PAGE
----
Stars of the jam band world will gather at Manhattan’s B.B. King’s on Monday to benefit HeadCount, a voter registration organization targeted at live music fans.
Performers will include Phish bassist Mike Gordon (playing an improvised set with the Duo), moe. (jamming with String Cheese Incident mandolinist Michael Kang) and the Disco Biscuits. The HeadCount All-Stars — its ranks drawn from the night’s performers — will close the evening with the requisite super jam.
For HeadCount, it will kick off a busy summer. Hoping to register 100,000 voters in time for the November elections, HeadCount volunteers will man tables and canvas parking lots on nearly two dozen tours, including those of Phish, the Dead, the Dave Matthews Band and String Cheese Incident, who will bring HeadCount along for their jaunt on Lollapalooza.
HeadCount co-founder Andy Bernstein estimates that the organization will reach over two million concertgoers. “You’d have to be trying to avoid us,” he says. HeadCount will also run public service announcements on the TBS and TNT networks, and send out targeted emails reminding registrants to vote.
Since its February launch, HeadCount has recruited over 1,000 national volunteers, headed by a team of seventy-five coordinators. Entirely non-paid, much of HeadCount’s staff — including Bernstein — has been running the organization in between full-time jobs. Bernstein describes HeadCount as a “virtual organization,” connected via Internet and after-hour calling plans.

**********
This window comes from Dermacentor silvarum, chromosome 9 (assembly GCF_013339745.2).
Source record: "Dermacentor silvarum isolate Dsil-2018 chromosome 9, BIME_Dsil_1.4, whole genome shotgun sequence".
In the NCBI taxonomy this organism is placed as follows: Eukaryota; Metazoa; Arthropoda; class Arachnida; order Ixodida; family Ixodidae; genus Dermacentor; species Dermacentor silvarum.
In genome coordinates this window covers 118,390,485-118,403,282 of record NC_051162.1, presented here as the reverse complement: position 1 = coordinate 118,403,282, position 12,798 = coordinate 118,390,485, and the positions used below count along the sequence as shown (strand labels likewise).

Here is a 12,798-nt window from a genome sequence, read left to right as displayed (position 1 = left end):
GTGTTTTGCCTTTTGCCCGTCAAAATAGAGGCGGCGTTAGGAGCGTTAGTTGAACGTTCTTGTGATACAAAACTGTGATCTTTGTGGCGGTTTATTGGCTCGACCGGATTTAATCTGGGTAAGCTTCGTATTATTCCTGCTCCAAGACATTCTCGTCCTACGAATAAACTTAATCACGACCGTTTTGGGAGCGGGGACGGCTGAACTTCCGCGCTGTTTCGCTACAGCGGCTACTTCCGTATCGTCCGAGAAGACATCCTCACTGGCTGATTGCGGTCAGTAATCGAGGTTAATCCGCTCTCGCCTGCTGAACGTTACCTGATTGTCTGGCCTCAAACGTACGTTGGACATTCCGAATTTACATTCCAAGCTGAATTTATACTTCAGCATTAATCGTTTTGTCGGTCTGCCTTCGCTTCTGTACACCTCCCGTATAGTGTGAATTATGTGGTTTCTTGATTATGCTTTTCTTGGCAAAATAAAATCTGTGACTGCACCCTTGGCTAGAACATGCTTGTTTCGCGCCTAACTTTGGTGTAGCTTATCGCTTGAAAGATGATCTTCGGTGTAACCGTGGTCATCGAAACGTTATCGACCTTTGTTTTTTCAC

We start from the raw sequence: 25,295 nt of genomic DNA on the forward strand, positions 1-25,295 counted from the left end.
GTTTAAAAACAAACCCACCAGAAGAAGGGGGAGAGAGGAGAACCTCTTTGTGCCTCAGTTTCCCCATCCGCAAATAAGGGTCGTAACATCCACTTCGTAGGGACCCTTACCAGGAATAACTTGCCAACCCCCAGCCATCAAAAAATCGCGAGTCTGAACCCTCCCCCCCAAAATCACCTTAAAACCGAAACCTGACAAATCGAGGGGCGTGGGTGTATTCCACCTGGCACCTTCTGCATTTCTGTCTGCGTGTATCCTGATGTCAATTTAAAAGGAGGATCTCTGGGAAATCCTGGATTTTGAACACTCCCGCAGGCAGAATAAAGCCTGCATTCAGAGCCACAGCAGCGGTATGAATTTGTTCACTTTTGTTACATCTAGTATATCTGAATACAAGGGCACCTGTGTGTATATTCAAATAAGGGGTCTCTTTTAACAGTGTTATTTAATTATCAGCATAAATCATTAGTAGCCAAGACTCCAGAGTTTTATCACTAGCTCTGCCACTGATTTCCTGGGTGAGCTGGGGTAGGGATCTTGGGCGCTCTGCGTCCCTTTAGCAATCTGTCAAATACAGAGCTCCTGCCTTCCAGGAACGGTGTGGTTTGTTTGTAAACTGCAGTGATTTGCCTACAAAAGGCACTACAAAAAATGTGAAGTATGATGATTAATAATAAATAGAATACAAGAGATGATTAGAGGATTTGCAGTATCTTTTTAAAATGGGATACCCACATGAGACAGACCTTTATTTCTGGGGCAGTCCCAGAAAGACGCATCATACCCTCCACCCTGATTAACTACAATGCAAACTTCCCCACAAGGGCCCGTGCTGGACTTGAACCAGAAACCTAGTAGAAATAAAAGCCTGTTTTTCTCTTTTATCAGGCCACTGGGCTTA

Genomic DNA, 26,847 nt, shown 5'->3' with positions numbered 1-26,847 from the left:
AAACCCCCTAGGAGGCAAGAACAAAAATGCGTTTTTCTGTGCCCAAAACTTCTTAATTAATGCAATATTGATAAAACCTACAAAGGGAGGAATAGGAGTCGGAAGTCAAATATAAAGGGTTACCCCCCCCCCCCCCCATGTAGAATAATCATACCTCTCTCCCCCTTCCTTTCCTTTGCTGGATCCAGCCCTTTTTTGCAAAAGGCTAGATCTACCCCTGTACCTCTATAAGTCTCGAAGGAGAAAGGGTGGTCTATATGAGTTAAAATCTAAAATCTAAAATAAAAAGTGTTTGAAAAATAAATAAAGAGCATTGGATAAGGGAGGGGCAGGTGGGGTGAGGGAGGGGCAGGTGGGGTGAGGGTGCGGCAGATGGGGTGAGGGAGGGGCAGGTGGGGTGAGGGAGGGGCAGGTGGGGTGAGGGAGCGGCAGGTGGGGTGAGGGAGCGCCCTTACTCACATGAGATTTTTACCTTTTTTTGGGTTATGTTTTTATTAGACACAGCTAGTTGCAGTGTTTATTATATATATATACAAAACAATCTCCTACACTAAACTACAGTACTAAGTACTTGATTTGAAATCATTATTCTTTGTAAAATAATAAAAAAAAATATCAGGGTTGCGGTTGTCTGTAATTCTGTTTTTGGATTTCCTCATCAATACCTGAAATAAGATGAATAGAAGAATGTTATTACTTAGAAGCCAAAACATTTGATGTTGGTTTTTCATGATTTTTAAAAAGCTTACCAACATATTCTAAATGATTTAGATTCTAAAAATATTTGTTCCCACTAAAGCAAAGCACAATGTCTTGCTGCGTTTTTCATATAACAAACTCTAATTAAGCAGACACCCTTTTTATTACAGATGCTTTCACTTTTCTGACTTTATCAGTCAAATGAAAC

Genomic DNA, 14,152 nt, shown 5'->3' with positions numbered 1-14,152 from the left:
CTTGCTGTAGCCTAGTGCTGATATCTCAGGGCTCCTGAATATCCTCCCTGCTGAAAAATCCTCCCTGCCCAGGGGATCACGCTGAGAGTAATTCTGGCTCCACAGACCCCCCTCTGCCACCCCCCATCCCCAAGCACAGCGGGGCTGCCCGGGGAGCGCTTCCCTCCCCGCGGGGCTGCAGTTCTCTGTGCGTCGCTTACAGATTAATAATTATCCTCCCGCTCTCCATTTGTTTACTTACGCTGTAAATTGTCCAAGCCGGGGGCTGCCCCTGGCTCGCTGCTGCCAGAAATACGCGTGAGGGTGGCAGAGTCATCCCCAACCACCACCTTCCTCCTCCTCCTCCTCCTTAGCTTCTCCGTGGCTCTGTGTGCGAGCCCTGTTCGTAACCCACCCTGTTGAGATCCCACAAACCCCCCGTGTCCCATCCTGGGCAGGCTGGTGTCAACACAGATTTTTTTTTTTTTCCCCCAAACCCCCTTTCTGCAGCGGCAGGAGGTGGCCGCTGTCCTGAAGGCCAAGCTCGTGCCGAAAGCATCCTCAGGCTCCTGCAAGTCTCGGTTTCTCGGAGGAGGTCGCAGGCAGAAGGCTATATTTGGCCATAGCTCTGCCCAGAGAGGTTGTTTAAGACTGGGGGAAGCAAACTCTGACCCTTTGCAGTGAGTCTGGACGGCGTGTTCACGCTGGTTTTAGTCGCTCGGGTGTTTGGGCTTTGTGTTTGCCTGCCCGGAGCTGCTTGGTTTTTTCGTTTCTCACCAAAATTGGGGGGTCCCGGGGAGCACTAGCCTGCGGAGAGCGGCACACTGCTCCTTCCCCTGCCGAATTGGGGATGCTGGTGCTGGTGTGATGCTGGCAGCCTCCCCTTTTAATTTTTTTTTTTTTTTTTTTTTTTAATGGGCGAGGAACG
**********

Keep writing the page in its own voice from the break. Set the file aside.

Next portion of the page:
The board includes several musicians, such as Disco Biscuits bassist Marc Brownstein, moe. guitarist Al Schnier and Dead guitarist Bob Weir, whose assessment that “if every Deadhead in the state of Florida had voted in the last presidential election it would be a very different world today” helped spur HeadCount into being.
“People who have never been political before are looking for an opportunity to really do something and have an impact,” Bernstein says. “HeadCount makes it very, very easy.” He stresses that HeadCount is strictly non-partisan, though acknowledges that “people who are looking for a change see voter registration as a way to enact change without preaching.”
It is a fitting political expression of the do-your-own-thing ethos of the jam band scene.
“This is the time to bring politics back into music, in one way or another,” Bernstein says. “It’s not gonna be Country Joe and the Fish — blatant songs about protest. It’s going to be about our community having a voice. There will never be another quote like Bob Weir’s again if we have anything to do with it.”